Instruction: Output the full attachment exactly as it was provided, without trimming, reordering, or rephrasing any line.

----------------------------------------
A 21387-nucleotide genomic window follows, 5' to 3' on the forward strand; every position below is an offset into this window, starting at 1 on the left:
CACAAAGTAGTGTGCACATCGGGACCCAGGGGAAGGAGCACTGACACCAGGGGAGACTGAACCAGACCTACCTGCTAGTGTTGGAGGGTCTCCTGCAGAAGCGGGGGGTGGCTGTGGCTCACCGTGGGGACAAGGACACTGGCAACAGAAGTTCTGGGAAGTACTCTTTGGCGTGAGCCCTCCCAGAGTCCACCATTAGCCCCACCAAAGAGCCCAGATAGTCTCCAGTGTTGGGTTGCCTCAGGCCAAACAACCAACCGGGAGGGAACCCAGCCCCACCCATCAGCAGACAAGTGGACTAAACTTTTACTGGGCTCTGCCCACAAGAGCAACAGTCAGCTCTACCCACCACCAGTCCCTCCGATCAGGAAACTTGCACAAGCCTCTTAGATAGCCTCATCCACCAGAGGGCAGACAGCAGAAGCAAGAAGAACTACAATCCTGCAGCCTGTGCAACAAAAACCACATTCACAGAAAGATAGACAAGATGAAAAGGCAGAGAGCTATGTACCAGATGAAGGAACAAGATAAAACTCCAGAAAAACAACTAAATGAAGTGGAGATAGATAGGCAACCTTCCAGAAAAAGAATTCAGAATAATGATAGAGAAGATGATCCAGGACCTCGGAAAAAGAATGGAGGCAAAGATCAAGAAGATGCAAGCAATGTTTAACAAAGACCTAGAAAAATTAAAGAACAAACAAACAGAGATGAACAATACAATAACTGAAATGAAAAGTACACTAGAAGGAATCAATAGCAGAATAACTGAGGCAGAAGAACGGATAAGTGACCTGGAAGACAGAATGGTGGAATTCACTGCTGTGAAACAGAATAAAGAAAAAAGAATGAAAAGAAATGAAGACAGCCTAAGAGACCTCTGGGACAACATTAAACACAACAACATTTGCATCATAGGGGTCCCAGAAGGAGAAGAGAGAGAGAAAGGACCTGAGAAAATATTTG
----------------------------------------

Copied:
A 21387-nucleotide genomic window follows, 5' to 3' on the forward strand; every position below is an offset into this window, starting at 1 on the left:
CACAAAGTAGTGTGCACATCGGGACCCAGGGGAAGGAGCACTGACACCAGGGGAGACTGAACCAGACCTACCTGCTAGTGTTGGAGGGTCTCCTGCAGAAGCGGGGGGTGGCTGTGGCTCACCGTGGGGACAAGGACACTGGCAACAGAAGTTCTGGGAAGTACTCTTTGGCGTGAGCCCTCCCAGAGTCCACCATTAGCCCCACCAAAGAGCCCAGATAGTCTCCAGTGTTGGGTTGCCTCAGGCCAAACAACCAACCGGGAGGGAACCCAGCCCCACCCATCAGCAGACAAGTGGACTAAACTTTTACTGGGCTCTGCCCACAAGAGCAACAGTCAGCTCTACCCACCACCAGTCCCTCCGATCAGGAAACTTGCACAAGCCTCTTAGATAGCCTCATCCACCAGAGGGCAGACAGCAGAAGCAAGAAGAACTACAATCCTGCAGCCTGTGCAACAAAAACCACATTCACAGAAAGATAGACAAGATGAAAAGGCAGAGAGCTATGTACCAGATGAAGGAACAAGATAAAACTCCAGAAAAACAACTAAATGAAGTGGAGATAGATAGGCAACCTTCCAGAAAAAGAATTCAGAATAATGATAGAGAAGATGATCCAGGACCTCGGAAAAAGAATGGAGGCAAAGATCAAGAAGATGCAAGCAATGTTTAACAAAGACCTAGAAAAATTAAAGAACAAACAAACAGAGATGAACAATACAATAACTGAAATGAAAAGTACACTAGAAGGAATCAATAGCAGAATAACTGAGGCAGAAGAACGGATAAGTGACCTGGAAGACAGAATGGTGGAATTCACTGCTGTGAAACAGAATAAAGAAAAAAGAATGAAAAGAAATGAAGACAGCCTAAGAGACCTCTGGGACAACATTAAACACAACAACATTTGCATCATAGGGGTCCCAGAAGGAGAAGAGAGAGAGAAAGGACCTGAGAAAATATTTG